Conceptually, three aspects of care-related regret may influence health: the intensity of the most important regret, the accumulation of small regrets experienced throughout the daily working time, and the strategies used to cope with daily regrets (Figure 1) (Courvoisier et al., 2013b). The strategies can be further categorized into three main types: problem-focused strategies (e.g., talking to the patient), emotion-focused adaptive strategies (e.g., accepting one’s own limitations or the inherent limitations of medicine), and emotion-focused maladaptive strategies (e.g., ruminating the events and possible implications). A systematic review showed that adaptive strategies are frequent when healthcare professionals are facing patient adverse events (Seys et al., 2013). Although adaptive strategies may reduce the burden of regret intensity and regret accumulation on health (DeSteno et al., 2013), no study has yet examined specific mechanisms underlying the associations.
FIGURE 1. Theoretical framework of experiencing regret in clinical practice and its implications. Lancet (Courvoisier et al., 2013b).
The objectives of the present study conducted among hospital-based nurses and physicians were therefore to assess whether their health conditions (SRH and self-reported absenteeism) are associated with (1) care-related regrets (intensity of most important regret, accumulation of regrets) and regret coping strategies; and (2) to test whether coping strategies mediated the associations between care-related regrets and health conditions.
Materials and Methods
A first survey was conducted in 2011 at the University Hospitals of Geneva, a 1800-beds Swiss public hospital network. Mail questionnaires were sent to 825 nurses and 825 physicians with up to three reminders. A second survey was conducted in 2014 at the Stadtspital Triemli, Zurich (500-beds hospital) and at the Bezirksspital Affoltern am Albis (100-beds hospital). In this second survey, participants were informed that a small incentive for each completed questionnaire was donated to the Children’s Charity “Theodora” (“Giggle doctors,” Aargau, Switzerland). Physicians or nurses were excluded from these studies if they did not practice in the past 5 years, were retired, or reported the absence of any regrets. The World Medical Association’s Declaration of Helsinki was followed in the conduct of the study. The Research Ethics Committee of the University Hospitals of Geneva and the Ethics Committee Zurich indicated that both surveys were exempted from formal research ethics approval.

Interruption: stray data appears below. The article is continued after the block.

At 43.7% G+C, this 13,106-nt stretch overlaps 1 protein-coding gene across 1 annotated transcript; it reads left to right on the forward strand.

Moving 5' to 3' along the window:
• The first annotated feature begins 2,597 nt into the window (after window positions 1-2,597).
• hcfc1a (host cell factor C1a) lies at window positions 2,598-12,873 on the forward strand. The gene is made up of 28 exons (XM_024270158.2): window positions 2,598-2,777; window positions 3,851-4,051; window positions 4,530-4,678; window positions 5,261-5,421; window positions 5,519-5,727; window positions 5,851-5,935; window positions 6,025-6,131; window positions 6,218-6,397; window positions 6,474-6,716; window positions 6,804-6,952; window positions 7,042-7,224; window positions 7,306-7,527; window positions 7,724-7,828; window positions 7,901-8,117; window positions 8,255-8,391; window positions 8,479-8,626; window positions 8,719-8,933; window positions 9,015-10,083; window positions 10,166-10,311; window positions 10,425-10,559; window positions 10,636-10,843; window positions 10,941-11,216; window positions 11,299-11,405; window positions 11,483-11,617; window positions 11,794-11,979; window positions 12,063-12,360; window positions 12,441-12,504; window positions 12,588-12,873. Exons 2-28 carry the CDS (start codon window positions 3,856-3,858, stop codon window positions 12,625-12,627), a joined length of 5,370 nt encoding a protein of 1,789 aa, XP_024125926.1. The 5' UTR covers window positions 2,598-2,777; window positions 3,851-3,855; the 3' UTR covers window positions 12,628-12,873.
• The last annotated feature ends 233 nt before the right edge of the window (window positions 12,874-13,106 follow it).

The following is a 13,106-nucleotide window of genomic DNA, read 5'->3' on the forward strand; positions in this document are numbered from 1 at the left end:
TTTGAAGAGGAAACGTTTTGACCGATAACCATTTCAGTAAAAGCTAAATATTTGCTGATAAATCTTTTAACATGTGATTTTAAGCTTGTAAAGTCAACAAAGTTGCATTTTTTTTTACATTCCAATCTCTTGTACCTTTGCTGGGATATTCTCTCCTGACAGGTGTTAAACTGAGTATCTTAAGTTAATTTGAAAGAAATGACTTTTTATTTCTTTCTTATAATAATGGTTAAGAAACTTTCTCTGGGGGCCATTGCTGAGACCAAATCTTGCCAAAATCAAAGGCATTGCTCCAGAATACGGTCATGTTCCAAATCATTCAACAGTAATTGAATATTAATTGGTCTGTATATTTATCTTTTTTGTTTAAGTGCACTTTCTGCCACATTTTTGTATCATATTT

SRH was measured by the first question of the Short Form (36) Health Survey. Following the stem “In general, do you think your health is…,” participants were asked to rate their health as bad (1), fair (2), good (3.7), very good (4.5), or excellent (5). This coding scheme (1, 2, 3.7, 4.5, and 5) was used to better capture the underlying health construct, since the magnitudes between the response options are not evenly distributed as an interval variable (Perneger et al., 2013). SRH is regularly used in health surveys because it measures physical, mental, and social dimensions of health (Singh-Manoux et al., 2006; Perruccio et al., 2012), and predicts several health outcomes, such as sick leave (Halford et al., 2012) and mortality (Aichele et al., 2016).
Sick leave was measured with a question asking respondents the number of workdays they missed in the last 6 months, excluding leaves related to pregnancy and maternity. This variable was dichotomized at the 75th percentile for each profession, that is 0 day versus 1 day or more for physicians, and 0–3 days versus 4 or more days for nurses.
The intensity of the most important care-related regret was assessed with the 10-item regret intensity scale (RIS-10) (Courvoisier et al., 2013a). The regret must be related to providing healthcare to a patient, and experienced less than 5 years ago. Items are assessed with a five-point Likert scale ranging from “not at all” to “absolutely.” The RIS-10 possesses good psychometric properties, with an internal consistency of 0.87 (Cronbach’s alpha) and a test–retest reliability of 0.70. In addition to the RIS-10, one question probed whether the respondent felt that the event eliciting their most important regret was related to an error (“According to you, did this event imply an error on your part” answered yes or no).
Care-related regret coping was assessed with the 15-item regret coping scale (RCS-HCP) (Courvoisier et al., 2014), developed to assess daily coping strategies used by healthcare professionals to deal with regrets they feel when providing care to patient. Using a four-point Likert scale ranging from 1 (“never or almost never”) to 4 (“always or almost always”), RCS-HCP measures how frequently the respondent uses the three types of regret regulation strategies: problem-focused strategies, emotion-focused adaptive strategies, and emotion-focused maladaptive strategies. The three subscales of RCS-HCP have good psychometric properties, with internal consistencies close to 0.90 (Cronbach’s alpha) and test–retest agreement ranging from 0.78 to 0.82 (Courvoisier et al., 2014).